Think you know AARP? What you don't know about us may surprise you. Discover all the 'Real Possibilities'


AARP Real Possibilities

New Book

Dating After 50: How to get back in the game

April Discount

40% off of the AARP Smart Driver Course!


Contests and

Dream Vacation Sweepstakes

10 weeks. 10 amazing trips. Seize your chance to win!
See official rules. 


Sign up now for an upcoming webinar or find materials from a past session.


Home & Community Webinars

Family & Caregiving Webinars

Popular Articles




AARP Games - Play Now!

Poll: Are You a Real Techie?

Increase Your Home’s Accessibility with Universal Design

As America’s population continues to age, tasks such as reaching for a can of soup on the top shelf or getting in the front door with groceries has become more of a challenge for some people.

See Also: Creating a Lifelong Community

These and many other challenges can become roadblocks to people who want to live independently. The vast majority of older adults want to age in place, so they can continue to live in their own homes or communities. However, the degree to which older Americans can remain in their own homes will be determined, in part, by how homes are designed.

“Universal design” can help people do just that. So what is universal design? It’s a concept that seeks to address the problems of contemporary housing design. Many homes have been traditionally constructed in a “one-size-fits-all” mold, where the needs of people with disabilities and older people are overlooked.

However, in light of the fact that the 65+ population is expected to increase from 40 million to 70 million over the next two decades, improvements need to be made now that would increase accessibility and make homes safer and more comfortable for people in all stages of life.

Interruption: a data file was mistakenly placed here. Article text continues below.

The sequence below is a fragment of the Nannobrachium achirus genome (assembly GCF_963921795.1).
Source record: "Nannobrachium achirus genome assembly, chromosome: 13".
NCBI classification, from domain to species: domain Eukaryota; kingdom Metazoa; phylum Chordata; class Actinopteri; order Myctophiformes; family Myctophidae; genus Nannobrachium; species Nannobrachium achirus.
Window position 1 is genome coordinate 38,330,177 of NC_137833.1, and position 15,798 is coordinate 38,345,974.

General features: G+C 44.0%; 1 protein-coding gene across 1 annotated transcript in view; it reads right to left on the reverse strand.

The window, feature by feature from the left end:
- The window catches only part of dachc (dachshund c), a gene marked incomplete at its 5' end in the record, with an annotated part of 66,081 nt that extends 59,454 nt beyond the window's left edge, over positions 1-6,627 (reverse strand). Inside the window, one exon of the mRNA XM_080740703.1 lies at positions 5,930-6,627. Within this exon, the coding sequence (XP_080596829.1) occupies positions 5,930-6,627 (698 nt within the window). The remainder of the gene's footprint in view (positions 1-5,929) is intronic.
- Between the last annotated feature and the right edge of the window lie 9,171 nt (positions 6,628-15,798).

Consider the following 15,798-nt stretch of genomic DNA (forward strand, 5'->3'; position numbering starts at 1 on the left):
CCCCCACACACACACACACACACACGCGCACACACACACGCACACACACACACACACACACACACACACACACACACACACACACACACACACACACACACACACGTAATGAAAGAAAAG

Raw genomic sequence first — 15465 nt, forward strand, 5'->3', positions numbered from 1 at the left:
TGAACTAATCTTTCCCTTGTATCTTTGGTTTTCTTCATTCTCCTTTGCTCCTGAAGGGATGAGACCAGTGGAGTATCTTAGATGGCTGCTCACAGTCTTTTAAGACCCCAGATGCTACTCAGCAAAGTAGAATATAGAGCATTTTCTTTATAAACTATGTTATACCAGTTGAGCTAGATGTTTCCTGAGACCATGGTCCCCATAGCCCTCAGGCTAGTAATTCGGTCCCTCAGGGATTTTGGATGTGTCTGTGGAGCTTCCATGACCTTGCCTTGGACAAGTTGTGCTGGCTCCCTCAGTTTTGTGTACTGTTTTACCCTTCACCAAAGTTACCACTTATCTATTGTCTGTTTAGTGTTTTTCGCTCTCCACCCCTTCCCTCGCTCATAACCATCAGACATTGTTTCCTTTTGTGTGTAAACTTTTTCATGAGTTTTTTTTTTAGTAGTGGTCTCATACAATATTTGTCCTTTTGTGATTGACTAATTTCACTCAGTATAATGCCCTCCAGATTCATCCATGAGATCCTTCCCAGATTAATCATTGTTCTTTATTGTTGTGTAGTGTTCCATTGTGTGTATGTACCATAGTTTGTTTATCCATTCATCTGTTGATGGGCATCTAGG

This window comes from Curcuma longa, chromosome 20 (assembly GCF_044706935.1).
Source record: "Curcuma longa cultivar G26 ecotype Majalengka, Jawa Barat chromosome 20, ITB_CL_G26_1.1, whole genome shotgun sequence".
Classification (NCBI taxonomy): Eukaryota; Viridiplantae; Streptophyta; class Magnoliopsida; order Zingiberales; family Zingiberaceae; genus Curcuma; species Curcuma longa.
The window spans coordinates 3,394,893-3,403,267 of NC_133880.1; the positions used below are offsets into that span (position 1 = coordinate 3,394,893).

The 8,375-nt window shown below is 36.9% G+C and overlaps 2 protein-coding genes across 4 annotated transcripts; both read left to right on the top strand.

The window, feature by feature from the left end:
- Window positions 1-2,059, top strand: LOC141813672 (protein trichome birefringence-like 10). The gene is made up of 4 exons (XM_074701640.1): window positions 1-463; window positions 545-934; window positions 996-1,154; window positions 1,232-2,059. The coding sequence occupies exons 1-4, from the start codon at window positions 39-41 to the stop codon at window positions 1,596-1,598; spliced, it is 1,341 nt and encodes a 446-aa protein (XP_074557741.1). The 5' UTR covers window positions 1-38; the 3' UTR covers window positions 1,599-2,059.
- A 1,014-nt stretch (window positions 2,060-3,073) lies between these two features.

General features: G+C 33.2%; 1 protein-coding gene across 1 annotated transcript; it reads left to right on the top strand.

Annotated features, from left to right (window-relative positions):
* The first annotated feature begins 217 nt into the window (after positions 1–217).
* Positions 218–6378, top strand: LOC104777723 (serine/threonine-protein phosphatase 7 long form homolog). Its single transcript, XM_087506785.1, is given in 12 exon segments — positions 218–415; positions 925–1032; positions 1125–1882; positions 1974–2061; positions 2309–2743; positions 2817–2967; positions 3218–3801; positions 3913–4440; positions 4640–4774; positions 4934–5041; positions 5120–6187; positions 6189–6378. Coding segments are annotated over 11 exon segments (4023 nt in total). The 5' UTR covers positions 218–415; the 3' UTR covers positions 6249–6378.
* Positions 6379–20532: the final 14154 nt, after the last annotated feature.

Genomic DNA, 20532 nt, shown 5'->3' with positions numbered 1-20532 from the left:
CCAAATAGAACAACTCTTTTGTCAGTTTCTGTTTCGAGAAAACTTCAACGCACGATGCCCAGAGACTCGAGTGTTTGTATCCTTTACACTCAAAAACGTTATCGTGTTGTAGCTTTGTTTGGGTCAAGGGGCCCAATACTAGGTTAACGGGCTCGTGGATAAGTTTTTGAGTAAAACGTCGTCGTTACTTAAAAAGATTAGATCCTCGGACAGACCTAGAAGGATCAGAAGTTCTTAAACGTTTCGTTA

This is why AARP New York is advocating for legislation that would provide standards for incorporating universal design features in the design and construction of certain single-family and multifamily residential housing.

AARP is calling for the legislation to include the following features: at least one step-free dwelling unit entrance, accessible interior doors and doorways, a full bathroom on the entrance level, and reinforcement in the bathroom walls to allow for later installation of grab bars around the toilet, bathtub, or shower stall and shower seat.

AARP believes that adopting an universal design framework is the key to giving all people the ability to perform basic daily tasks with relative ease and safety.

Topic Alerts

You can get weekly email alerts on the topics below. Just click “Follow.”

Manage Alerts


Please wait...

progress bar, please wait

Tell Us WhatYou Think

Please leave your comment below.

in the news

Discounts & Benefits

This program is supported by a generous grant from Toyota to AARP Foundation.

*Upon completion, you may be eligible to receive an auto insurance discount. Other restrictions apply.

Consult your agent for details.